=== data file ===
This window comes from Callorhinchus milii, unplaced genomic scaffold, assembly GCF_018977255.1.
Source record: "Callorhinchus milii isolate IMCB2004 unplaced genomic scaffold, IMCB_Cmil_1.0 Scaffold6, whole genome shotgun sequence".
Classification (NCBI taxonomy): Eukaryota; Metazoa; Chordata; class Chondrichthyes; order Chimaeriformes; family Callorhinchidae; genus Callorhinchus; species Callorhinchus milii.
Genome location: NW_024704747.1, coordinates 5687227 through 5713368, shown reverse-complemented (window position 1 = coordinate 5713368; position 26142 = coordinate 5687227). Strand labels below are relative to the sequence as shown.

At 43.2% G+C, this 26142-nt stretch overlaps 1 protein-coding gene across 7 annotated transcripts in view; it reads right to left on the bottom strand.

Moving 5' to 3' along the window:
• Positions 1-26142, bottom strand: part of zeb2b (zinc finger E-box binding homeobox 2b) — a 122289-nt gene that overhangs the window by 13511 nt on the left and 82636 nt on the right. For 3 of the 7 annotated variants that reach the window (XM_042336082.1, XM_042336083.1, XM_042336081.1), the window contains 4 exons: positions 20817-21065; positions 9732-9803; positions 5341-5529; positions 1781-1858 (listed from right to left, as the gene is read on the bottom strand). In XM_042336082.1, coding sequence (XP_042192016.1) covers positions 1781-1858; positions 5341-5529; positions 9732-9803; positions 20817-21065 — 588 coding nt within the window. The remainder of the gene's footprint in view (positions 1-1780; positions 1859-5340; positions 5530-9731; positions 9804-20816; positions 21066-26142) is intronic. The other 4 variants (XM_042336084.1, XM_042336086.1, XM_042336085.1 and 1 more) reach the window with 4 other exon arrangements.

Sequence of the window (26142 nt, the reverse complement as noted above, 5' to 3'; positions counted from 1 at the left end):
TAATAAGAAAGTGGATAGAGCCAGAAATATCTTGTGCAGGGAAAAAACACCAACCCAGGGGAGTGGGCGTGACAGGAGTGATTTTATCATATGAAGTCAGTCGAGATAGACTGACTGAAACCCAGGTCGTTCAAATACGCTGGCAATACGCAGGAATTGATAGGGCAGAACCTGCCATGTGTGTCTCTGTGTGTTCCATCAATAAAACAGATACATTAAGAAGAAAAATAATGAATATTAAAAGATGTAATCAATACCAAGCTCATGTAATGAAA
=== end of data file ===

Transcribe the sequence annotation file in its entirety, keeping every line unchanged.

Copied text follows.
This window comes from Callorhinchus milii, unplaced genomic scaffold, assembly GCF_018977255.1.
Source record: "Callorhinchus milii isolate IMCB2004 unplaced genomic scaffold, IMCB_Cmil_1.0 Scaffold6, whole genome shotgun sequence".
Classification (NCBI taxonomy): Eukaryota; Metazoa; Chordata; class Chondrichthyes; order Chimaeriformes; family Callorhinchidae; genus Callorhinchus; species Callorhinchus milii.
Genome location: NW_024704747.1, coordinates 5687227 through 5713368, shown reverse-complemented (window position 1 = coordinate 5713368; position 26142 = coordinate 5687227). Strand labels below are relative to the sequence as shown.

At 43.2% G+C, this 26142-nt stretch overlaps 1 protein-coding gene across 7 annotated transcripts in view; it reads right to left on the bottom strand.

Moving 5' to 3' along the window:
• Positions 1-26142, bottom strand: part of zeb2b (zinc finger E-box binding homeobox 2b) — a 122289-nt gene that overhangs the window by 13511 nt on the left and 82636 nt on the right. For 3 of the 7 annotated variants that reach the window (XM_042336082.1, XM_042336083.1, XM_042336081.1), the window contains 4 exons: positions 20817-21065; positions 9732-9803; positions 5341-5529; positions 1781-1858 (listed from right to left, as the gene is read on the bottom strand). In XM_042336082.1, coding sequence (XP_042192016.1) covers positions 1781-1858; positions 5341-5529; positions 9732-9803; positions 20817-21065 — 588 coding nt within the window. The remainder of the gene's footprint in view (positions 1-1780; positions 1859-5340; positions 5530-9731; positions 9804-20816; positions 21066-26142) is intronic. The other 4 variants (XM_042336084.1, XM_042336086.1, XM_042336085.1 and 1 more) reach the window with 4 other exon arrangements.

Sequence of the window (26142 nt, the reverse complement as noted above, 5' to 3'; positions counted from 1 at the left end):
TAATAAGAAAGTGGATAGAGCCAGAAATATCTTGTGCAGGGAAAAAACACCAACCCAGGGGAGTGGGCGTGACAGGAGTGATTTTATCATATGAAGTCAGTCGAGATAGACTGACTGAAACCCAGGTCGTTCAAATACGCTGGCAATACGCAGGAATTGATAGGGCAGAACCTGCCATGTGTGTCTCTGTGTGTTCCATCAATAAAACAGATACATTAAGAAGAAAAATAATGAATATTAAAAGATGTAATCAATACCAAGCTCATGTAATGAAA